UgliesUglies Trilogy – Scott Westerfield

While this trilogy technically falls into the YA section, it’s not just for teenagers and I highly recommend it for everyone.  Like Cory Doctorow’s Little Brother, the main character is in her teens and the far-future technology is second nature including hacking her interface ring and hoverboard.  Augmented reality isn’t a main component of the storyline, but the privacy issues surrounding the Internet of Things is visible throughout.  Even if you don’t care a lick about AR, I’d pick up these books.  The story had me so completely in its grips I read all three books over a period of five days. 




Short Stories/Novellas

Dogfight – William Gibson and Michael Swanwick

Deep Eddy – Bruce Sterling

Taklamakan – Bruce Sterling

Bicycle Repairman – Bruce Sterling

(These three Sterling stories are collected in A Good Old-Fashioned Future with a few others)

The Things That Make Me Weak and Strange Get Engineered Away – Cory Doctorow

Accelerando – Charles Stross

Sagan’s Law – Thomas K Carpenter (yes, that’s me! shameless self promotion.)


Special thanks to Bruce Sterling who was kind enough to take a break from opining about pink hoodies and the strange names of augmented reality to help me populate my meager list, especially the short stories.  If you don’t read his blog on Wired, then you should.  He posts more about augmented reality than is probably healthy for a human being. 

Also, thanks to D. Cahill (Hamilton), Mike (Stross – I can’t believe I missed that one), Mike Scott (Schroeder),  Blair MacIntyre (Gibson), and Johannes (Wright) for the other suggestions. 

And if I’ve missed any books or short stories that involve augmented reality, I’ll be happy to update the list.  So please comment here or send me an email.


Thomas K. Carpenter

Thomas K. Carpenter is a full time contemporary fantasy author with over 50 independently published titles. His bestselling, multi-series universe, The Hundred Halls, has over 25 books and counting. His stories focus on fantastic families, magical academies, and epic adventures.

  • Thanks for this list Thomas, I’ve read the first too, I’ll certainly look at the others. How come the Digital Sea is not on the list?!

  • Handy list – must look into that Rainbow’s End one in particular, only heard of it recently.

    Peter F Hamilton’s novels also tend to contain a fair bit of AR (usually in the form on direct neural interfaces). It’s not a central story element or anything – just something the characters use as an everday tool, may be of interest though. His Commonwealth Saga novels feature an “e-butler” routinely used by most characters, which involves a good deal of AR/overlaid displays. May be of interest.

  • I think that you should add Accelerando by Charles Stross to this list. The stories in the first part of the book are super-heavy on AR technology.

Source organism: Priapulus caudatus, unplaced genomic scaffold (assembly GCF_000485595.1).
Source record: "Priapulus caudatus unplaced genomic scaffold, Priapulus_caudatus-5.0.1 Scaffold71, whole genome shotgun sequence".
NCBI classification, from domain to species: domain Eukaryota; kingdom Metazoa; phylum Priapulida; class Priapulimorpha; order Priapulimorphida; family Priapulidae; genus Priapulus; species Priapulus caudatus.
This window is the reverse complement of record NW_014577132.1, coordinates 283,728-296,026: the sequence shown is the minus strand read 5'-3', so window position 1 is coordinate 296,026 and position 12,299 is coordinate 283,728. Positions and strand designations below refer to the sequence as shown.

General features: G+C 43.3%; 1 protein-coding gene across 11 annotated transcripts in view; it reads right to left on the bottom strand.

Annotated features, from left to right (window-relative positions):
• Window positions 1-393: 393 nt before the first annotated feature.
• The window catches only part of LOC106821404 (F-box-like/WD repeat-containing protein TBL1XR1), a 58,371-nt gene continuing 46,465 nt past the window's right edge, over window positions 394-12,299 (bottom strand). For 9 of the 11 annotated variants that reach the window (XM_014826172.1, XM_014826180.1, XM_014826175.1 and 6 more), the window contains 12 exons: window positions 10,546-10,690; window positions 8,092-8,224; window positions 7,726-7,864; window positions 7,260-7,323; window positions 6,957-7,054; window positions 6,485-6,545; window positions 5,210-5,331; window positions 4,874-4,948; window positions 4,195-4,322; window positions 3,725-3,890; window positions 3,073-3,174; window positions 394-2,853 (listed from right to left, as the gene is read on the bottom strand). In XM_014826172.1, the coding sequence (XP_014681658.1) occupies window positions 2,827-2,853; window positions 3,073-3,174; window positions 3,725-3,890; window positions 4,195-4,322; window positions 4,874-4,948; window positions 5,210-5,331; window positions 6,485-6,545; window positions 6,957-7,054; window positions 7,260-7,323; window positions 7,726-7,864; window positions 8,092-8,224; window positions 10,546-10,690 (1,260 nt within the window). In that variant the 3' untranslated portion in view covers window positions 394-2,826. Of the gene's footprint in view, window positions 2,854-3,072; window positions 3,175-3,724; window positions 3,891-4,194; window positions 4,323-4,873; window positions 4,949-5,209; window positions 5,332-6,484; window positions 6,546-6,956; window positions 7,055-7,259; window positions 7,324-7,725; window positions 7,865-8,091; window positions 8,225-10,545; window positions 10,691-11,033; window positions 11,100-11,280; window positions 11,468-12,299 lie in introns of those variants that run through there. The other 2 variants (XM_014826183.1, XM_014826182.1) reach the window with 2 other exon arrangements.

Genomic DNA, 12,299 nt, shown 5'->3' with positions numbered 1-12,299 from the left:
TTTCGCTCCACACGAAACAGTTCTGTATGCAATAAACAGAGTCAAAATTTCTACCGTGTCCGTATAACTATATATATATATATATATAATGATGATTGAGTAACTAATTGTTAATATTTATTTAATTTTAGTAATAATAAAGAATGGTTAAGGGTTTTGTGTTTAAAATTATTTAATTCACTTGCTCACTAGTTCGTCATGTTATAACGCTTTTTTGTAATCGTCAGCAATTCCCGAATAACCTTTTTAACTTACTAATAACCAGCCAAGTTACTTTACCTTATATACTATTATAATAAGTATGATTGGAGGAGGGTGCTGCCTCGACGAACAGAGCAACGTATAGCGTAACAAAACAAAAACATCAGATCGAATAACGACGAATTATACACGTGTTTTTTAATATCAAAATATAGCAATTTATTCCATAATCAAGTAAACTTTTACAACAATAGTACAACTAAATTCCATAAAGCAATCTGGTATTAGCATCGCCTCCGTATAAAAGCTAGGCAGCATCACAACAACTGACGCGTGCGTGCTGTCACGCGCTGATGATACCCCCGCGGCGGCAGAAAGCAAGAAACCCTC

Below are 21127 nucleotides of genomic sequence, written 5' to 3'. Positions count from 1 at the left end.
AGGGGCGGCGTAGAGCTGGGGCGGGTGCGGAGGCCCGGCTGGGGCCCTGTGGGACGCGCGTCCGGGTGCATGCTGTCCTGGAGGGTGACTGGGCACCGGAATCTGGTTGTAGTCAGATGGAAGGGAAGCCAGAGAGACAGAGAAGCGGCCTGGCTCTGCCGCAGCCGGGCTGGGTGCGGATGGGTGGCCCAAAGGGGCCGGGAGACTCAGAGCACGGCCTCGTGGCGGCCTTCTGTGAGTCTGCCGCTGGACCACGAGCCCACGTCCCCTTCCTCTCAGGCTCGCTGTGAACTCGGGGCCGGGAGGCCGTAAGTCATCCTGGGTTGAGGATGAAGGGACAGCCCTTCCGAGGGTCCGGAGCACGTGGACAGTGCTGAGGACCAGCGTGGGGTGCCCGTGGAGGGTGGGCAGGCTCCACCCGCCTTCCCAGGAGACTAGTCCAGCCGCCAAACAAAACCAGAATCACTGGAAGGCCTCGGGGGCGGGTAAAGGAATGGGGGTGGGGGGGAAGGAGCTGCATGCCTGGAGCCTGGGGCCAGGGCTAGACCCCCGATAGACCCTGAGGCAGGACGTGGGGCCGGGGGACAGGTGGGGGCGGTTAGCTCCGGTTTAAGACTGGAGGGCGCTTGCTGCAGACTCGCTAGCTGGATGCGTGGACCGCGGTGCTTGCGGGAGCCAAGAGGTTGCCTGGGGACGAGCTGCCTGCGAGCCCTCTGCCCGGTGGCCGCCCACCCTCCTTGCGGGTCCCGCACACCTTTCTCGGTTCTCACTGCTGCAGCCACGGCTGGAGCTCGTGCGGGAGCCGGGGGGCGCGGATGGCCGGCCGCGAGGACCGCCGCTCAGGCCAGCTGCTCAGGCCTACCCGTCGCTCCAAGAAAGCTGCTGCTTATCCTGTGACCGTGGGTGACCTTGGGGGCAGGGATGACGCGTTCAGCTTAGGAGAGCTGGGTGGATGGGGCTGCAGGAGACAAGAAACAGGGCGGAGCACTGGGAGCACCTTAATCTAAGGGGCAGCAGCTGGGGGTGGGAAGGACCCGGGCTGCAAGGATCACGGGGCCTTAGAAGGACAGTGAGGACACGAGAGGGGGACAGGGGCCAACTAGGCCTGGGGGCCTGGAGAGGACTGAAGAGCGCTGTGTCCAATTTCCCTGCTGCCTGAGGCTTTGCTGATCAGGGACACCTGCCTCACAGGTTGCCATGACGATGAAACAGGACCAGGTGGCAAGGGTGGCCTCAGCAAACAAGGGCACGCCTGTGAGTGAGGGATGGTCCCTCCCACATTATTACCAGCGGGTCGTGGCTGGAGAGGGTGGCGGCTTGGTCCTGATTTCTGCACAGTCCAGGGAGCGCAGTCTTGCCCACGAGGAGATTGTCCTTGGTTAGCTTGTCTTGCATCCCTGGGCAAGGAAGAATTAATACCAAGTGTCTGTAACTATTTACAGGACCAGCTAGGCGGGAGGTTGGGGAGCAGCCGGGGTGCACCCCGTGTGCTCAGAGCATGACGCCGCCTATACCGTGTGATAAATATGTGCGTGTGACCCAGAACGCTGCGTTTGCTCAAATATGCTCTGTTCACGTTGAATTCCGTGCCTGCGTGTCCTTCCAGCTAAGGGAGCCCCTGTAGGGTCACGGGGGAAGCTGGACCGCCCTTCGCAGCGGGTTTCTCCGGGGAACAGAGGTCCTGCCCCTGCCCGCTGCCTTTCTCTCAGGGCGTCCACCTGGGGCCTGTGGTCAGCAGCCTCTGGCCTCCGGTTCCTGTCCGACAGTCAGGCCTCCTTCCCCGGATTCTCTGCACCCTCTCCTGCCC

I’d actually like to oppose D Cahill suggestion of Peter Hamilton and Pandora’s Star. The books in that series are more an example of how AR will not actually work. If you have a direct neural interface, why the hell would you need “virtual hands” overlaid in your vision to press virtual buttons and move virtual joysticks? Weird.

  • @ David – Manuscript complete, but just started the agent search. Hoping spring 2010 if all goes to plan, but when does anything follow the plan?

    @Cahill – read the wiki on Hamilton. Sounds a lot like AR to me. I’ll add it to the list. Good find!

    @Mike – I agree wtih Accelerando, but I disagree with your opposition. AR isn’t about the interface device, its about the mixing of real-time graphics and reality. Thanks for the nod to Stross!

  • Oh Accelerando is a great book I forgot about that. It’s not really a short story though, it is in fact quite long. 🙂

  • @ David – in the wiki it lists it as a collection of a few novellas. Could go either way I guess.

    @ Blair – It’s been so long since I’ve read Virtual Light (and I’ve probably read it 3-4 times), its hard to remember. Give me a good reason to read it a 5th time then.

    I’ll add all those later today when I’m more awake.

  • This may be stretching the VR / AR continuum a bit, but John C. Wright’s Golden Age trilogy takes place almost continuously in an AR world. The books are The Golden Age, The Phoenix Exultant, and The Golden Transcendence.

  • @ Johannes – added the Golden Age, looks very AR.

    @culturecrammer – Vurt looks a bit more VR (a cross between Clockwork Orange and Neuromancer is a description I saw). So unless someone else has an opinion, I’ll leave it off for now.

    @Blair – when I get home from work tonight I’m going to reread VL so I can get the AR part right for the description.

  • The proxnet/farnet/allnet ‘reading function’ as depicted in Dan Simmons books Illium and Olympos is in my opinion the hands-down best vision for an ideal AR application.